pastorjohnb

Thoughts and musings on faith and our mighty God!


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Fill Us, Holy Spirit

Reading: Acts 2: 1-4

Verses 3-4: “… tongues of fire… came and rested on each of them. All of them were filled with the Holy Spirit”.

Tomorrow we celebrate Pentecost Sunday in many of our churches. It is thought of as the birthday of the church. Two different groups were gathered in Jerusalem for two different reasons. The disciples of Jesus were gathered, waiting for the arrival of the promised Holy Spirit. Jews were also gathered, there to celebrate the Feast of Weeks. This annual festival fifty days after Passover was known as “Pentecost” in Greek. These two groups would be gathered under one roof as the loud noise, sounding like a “violent wind”, draws them together.

For the disciples who were gathered, they experienced something extraordinary. In verses 3-4 we read, “… tongues of fire… came and rested on each of them. All of them were filled with the Holy Spirit”. With a tangible and very visible sign, that which Jesus promised arrived. The gift that will teach and remind also gives the gift of speaking in many different languages. This remains one gift that the Spirit gives to those who follow Jesus.

I am currently at Annual Conference – the yearly gathering of United Methodist churches. My Annual Conference consists of the UM churches in South and North Dakota. Last night we had our “Celebration of Life in Ministry” service. In worship we celebrate the ministry of those no longer with us. We celebrate those who have graduated and those becoming provisional members and those being ordained as elders or deacons. It is a wonderful night of celebrating ministry. It begins with a welcome from a clergy from another denomination. Last night it was an Episcopal priest that our Bishop met while visiting the Standing Rock Reservation. This special guest represents our ties as the larger body of Christ, together under “one roof” as the Bishop put it in his message. Near the end of worship our Bishop always invites those whose hearts have been warmed, those perhaps feeling a call to ministry, to come forward.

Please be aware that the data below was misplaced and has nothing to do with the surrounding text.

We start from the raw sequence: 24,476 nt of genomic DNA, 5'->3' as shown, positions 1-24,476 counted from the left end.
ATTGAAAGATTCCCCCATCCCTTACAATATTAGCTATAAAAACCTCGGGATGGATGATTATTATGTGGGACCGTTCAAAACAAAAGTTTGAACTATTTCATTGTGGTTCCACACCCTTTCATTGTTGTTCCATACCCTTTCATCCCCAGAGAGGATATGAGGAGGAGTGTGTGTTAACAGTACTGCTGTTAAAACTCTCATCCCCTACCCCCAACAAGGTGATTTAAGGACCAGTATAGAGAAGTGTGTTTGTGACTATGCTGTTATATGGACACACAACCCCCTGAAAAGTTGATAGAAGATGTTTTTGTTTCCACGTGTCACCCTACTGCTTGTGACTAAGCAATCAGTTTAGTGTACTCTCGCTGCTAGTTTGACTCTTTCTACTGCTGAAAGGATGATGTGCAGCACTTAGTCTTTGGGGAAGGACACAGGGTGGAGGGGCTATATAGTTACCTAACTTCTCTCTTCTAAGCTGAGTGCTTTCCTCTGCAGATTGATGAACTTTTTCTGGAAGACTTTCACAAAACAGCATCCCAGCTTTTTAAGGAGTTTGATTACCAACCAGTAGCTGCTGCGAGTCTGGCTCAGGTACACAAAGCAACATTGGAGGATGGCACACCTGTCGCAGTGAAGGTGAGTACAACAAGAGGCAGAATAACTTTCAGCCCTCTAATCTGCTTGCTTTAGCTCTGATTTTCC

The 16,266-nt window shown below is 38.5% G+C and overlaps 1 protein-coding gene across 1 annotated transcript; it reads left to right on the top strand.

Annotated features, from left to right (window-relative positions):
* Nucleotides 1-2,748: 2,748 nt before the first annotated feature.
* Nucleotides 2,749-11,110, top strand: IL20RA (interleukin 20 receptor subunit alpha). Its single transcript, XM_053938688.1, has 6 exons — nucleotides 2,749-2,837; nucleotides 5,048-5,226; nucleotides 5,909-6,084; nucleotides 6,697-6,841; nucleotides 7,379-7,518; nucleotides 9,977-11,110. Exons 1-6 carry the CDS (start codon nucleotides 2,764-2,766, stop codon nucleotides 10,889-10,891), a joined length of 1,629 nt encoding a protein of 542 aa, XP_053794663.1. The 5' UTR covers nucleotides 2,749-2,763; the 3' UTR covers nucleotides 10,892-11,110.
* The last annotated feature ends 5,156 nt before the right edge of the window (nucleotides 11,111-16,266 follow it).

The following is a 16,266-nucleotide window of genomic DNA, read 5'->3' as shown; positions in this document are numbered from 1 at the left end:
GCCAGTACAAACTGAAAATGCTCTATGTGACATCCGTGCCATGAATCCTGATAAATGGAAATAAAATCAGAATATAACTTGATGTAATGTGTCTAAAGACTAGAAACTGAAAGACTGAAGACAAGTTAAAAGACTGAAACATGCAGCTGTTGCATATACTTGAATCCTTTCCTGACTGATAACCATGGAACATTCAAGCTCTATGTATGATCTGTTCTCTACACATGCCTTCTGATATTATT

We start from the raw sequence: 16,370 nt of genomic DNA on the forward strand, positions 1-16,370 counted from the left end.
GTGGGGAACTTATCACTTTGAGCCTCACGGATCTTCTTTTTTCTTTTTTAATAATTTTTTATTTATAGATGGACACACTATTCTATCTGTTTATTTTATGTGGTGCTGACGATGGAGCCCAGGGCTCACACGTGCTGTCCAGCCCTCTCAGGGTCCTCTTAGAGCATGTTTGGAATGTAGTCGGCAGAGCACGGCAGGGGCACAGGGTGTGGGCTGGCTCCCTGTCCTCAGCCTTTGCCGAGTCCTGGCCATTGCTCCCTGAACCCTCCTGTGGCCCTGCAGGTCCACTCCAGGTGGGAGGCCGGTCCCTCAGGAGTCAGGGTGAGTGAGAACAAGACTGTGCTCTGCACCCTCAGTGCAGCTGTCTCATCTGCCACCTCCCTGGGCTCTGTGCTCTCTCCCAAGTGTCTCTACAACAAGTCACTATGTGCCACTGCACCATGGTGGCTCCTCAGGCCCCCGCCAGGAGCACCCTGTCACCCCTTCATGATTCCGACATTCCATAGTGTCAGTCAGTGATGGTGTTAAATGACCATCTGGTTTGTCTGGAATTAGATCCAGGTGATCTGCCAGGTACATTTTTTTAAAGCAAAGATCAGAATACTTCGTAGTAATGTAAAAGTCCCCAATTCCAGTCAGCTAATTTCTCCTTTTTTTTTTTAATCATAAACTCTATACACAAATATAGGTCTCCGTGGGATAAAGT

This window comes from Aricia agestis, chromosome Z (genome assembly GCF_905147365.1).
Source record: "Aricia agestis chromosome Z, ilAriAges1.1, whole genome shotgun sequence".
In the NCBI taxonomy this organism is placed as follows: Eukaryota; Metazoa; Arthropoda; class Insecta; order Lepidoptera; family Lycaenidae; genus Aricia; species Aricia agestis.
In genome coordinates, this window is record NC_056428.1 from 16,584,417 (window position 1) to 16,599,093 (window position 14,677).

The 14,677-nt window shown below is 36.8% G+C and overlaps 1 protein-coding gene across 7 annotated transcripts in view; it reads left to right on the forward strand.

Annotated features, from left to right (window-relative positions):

As the Bishop prepared to give the benediction, the Episcopal priest asked to speak. He spoke of how our two denominations are close – Methodism was “birthed” by the Episcopals. And he spoke of how his heart was full and was warmed by this movement of the Holy Spirit among us and in our hearts. He spoke of how we are under one big roof – drawn together by God. Yes, God was once again at work in a very tangible and powerful way, speaking once again into our hearts. This day I look forward to having the Holy Spirit speak in my heart once again. May it be so for you as well.

Prayer: Lord, thank you for filling my heart as well last night. Thank you so much for loving us so much that you work on being in relationship with each of us. Fill me up again today, Lord. Amen.

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Tongue, Mind, and Heart

Reading: James 3: 1-8

Verse 8: “No man can tame the tongue. It is a restless evil, full of deadly poison”.

Taming the tongue is never easy. James is absolutely correct when he writes, “We all stumble in many ways”. Our words are usually what affects others the most, so being in control of our tongue is essential to living a faithful, Christian life.

The tongue is quite small compared to the rest of our body. Like a bit in a horse’s mouth or a rudder on a ship, the small tongue can choose our path or set our course. And like a small spark, our tongue can create a raging fire. James extends the fire idea to our final destination point if we allow our tongues to control us: hell.

The reality is, though, that the tongue cannot speak on its own. The tongue only forms the words brought to it by our minds. So to really control our tongues, we begin with what we put in our minds. When our mind is filled with the evils of the world, then that is what comes out of our mouths. When we fill our minds with the things of God, this is what our tongues speak. If we meditate on God’s Word and know His ways, then our tongues will be filled with faith.